Stop, Reread and Think Before You Send

Be sure to read emails in full before responding.

Recently, I had the lovely experience of having a couple site visitors send accusatory emails to me. It was obvious that they did not take the time to read my entire response to their request for advice or the article they were disagreeing about.

I know this because when I pointed out what I had typed to the contrary, one inquirer apologized. The other, I never heard back from…

But at that point they had sort of embarrassed themselves. Just because they reacted without reading (or thinking about what I had typed).

Sadly, so many are busy pushing their opinions, that they truly have no interest in any other point of view. (More so now with so many folks stressed out and spending way too much time on social media.)

If this is your approach, how can you expect to ever learn anything?

Why Many Come Here

It’s not uncommon for my site to be used as the “bad guy”. Someone out there uses [email protected] as a reference to point out to someone else what they are doing incorrectly.

I’m okay with that because in most cases, when those folks contact me for clarification it is because they truly want to understand. Then there are those that want to shoot the messenger.

When something happens more than once in a short time-frame that becomes a topic of a post that hopefully will help others. Those who have the intellectual curiosity to know they don’t know everything. Those who are willing to learn new things that can positively enhance, in this case, their email communications.

By sharing this with you maybe it will help you to know better what to do when you are in a similar situation.

Read, Then Clarify if Unsure

In both cases, my email responses to these inquiries were unemotional, clear and properly down-edited. When you down-edit, which basically means you are responding point-by-point, you are minimizing the opportunity for misunderstandings.

The accusations were born because the other side was first distracted by the fact I did not totally agree with their approach or comment. Therefore once they saw that, they did not take the time to read my email in its entirety.

When you don’t take the time to read the emails you are responding to in their entirety, you risk making incorrect assumptions. And not making a positive impression.

In the cases that prompted this article, assumptions where made that were not in my response. Nor in anything written on this site. Lots of assuming going on.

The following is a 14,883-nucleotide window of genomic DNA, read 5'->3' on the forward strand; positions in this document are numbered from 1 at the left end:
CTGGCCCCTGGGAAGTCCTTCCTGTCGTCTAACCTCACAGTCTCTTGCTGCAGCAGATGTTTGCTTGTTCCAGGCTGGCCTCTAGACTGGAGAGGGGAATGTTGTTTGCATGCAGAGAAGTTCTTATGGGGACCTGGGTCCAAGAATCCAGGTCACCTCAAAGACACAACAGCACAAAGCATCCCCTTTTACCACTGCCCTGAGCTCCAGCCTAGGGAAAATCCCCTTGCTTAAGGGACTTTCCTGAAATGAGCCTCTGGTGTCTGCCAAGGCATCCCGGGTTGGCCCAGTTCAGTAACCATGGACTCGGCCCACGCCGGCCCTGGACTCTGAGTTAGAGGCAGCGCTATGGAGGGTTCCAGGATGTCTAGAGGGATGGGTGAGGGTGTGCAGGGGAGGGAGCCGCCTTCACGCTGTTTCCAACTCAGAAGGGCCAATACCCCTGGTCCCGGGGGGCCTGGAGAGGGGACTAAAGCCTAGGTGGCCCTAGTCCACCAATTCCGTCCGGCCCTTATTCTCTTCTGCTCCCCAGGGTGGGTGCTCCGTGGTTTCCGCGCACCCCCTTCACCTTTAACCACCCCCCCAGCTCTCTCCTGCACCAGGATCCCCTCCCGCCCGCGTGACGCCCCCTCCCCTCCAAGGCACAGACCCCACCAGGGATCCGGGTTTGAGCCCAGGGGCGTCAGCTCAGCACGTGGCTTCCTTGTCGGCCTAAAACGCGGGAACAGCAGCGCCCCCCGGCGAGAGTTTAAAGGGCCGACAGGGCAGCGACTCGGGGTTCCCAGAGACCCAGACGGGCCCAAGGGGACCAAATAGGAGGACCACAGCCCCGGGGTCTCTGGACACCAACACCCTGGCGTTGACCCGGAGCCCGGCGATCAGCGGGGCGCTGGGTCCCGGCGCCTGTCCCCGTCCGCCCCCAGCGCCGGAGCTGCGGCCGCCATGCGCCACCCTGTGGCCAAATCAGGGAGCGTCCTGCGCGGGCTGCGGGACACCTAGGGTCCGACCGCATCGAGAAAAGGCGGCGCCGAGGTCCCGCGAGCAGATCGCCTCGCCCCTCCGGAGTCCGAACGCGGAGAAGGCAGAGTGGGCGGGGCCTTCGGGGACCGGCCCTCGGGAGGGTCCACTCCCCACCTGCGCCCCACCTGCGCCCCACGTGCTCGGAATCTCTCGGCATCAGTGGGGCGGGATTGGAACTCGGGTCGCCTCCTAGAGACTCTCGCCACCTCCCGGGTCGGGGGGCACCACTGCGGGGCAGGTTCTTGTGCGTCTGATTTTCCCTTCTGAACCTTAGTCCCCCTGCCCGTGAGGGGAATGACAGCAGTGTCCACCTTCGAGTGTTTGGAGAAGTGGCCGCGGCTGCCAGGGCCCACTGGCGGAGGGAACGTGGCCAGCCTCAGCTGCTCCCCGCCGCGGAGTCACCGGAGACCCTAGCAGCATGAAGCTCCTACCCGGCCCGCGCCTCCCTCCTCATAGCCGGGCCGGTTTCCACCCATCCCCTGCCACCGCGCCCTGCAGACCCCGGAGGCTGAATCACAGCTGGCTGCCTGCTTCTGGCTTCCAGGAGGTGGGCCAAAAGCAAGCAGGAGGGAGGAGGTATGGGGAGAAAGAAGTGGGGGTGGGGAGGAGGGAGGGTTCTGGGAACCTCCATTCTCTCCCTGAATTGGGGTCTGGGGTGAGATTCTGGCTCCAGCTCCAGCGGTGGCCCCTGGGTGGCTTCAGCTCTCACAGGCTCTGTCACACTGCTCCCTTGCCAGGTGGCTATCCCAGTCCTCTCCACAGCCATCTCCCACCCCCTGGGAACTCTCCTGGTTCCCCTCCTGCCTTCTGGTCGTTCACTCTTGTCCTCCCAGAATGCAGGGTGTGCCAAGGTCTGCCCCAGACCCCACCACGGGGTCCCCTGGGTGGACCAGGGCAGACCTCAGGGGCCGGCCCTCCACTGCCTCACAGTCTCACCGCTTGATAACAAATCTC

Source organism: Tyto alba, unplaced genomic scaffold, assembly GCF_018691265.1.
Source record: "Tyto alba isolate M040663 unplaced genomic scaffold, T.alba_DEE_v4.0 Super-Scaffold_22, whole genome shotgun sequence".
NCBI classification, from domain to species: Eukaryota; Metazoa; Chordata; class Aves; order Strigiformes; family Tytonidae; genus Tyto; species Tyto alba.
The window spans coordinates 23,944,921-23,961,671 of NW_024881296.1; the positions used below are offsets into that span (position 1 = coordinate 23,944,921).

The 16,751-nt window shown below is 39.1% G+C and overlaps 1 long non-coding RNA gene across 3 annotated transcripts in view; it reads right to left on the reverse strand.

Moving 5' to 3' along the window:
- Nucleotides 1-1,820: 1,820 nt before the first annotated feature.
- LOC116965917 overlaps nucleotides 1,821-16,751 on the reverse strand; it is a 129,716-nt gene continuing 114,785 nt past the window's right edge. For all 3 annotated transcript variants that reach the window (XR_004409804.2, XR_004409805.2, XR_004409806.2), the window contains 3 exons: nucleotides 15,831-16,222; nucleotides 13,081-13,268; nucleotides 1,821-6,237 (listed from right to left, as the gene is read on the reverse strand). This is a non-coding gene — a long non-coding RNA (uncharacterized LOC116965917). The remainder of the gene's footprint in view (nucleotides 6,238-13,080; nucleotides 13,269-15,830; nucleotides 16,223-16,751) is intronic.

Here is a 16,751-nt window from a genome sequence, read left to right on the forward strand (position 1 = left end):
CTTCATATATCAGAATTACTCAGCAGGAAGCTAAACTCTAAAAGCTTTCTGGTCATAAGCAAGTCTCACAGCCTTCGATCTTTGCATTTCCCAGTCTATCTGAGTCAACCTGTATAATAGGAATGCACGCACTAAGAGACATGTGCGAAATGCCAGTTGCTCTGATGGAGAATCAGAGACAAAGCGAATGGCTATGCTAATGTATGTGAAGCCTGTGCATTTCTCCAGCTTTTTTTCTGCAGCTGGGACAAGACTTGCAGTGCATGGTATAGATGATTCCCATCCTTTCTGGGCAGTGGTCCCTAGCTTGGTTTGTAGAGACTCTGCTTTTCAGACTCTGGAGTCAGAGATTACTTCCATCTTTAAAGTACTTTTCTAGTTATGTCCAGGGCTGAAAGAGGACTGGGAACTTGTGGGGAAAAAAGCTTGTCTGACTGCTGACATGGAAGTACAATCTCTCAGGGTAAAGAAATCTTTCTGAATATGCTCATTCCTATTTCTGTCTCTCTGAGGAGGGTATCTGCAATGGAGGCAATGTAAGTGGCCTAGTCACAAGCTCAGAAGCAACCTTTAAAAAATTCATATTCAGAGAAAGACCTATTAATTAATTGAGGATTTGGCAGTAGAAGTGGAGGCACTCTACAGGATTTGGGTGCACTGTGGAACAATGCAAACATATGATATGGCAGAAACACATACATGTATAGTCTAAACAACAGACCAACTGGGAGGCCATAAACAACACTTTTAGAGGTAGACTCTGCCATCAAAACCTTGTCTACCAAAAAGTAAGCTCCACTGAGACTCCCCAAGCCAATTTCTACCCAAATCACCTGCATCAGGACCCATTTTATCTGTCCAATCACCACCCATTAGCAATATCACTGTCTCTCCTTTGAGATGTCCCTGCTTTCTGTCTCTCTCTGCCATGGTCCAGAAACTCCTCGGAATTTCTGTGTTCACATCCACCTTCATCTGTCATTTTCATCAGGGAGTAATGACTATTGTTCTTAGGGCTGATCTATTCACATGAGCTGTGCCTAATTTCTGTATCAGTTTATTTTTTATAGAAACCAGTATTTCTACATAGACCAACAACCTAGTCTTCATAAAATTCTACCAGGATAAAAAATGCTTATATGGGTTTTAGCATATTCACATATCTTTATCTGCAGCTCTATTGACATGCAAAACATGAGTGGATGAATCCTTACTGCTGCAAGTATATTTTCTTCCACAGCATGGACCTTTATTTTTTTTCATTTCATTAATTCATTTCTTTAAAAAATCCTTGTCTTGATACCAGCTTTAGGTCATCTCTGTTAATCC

Jumping to Conclusions

Not reading content in its entirety makes it is easy to jump to conclusions. This causes you to risk appearing as though, simply because someone differs with you, even if ever so slightly, that their point of view doesn’t matter. Not a good look.

You can’t then be upset when it is pointed out to you that you misinterpreted. No one is right all the time. To want to be is unrealistic.

And, no, saying, “I may have not read your email thoroughly but…” before you type your excuse for jumping to conclusions, doesn’t make your claims valid or right. You simply look as though you have no ability to pay attention to details — not to mention having narcissistic tendencies.

Don’t be an Accuser

What does it say about a person who whips off an accusatory email but doesn’t take the time to read the details about that which they are complaining? In these cases, I always try to soften the perceived disagreement by asking a valid question. One that if answered tends to prove my point.

It is your responsibility to read communications completely before responding to them. It is also your responsibility to ensure you are responding with the correct intent and tone.

Before you make accusations, be sure that what you are responding to is in fact what the person intimated, said or provided. If you are unsure what they mean, just ask first.

Then, take them at their word.

Pause Before Responding

Take the time to think about if what you are typing is apropos and accurate to what was typed by the other side. If you are in a hurry and don’t have time to read previous emails before you reply to them in haste, then don’t reply.

Wait until you have the time to send an educated measured response. You’ll save face and have to eat a lot less humble pie in the process.

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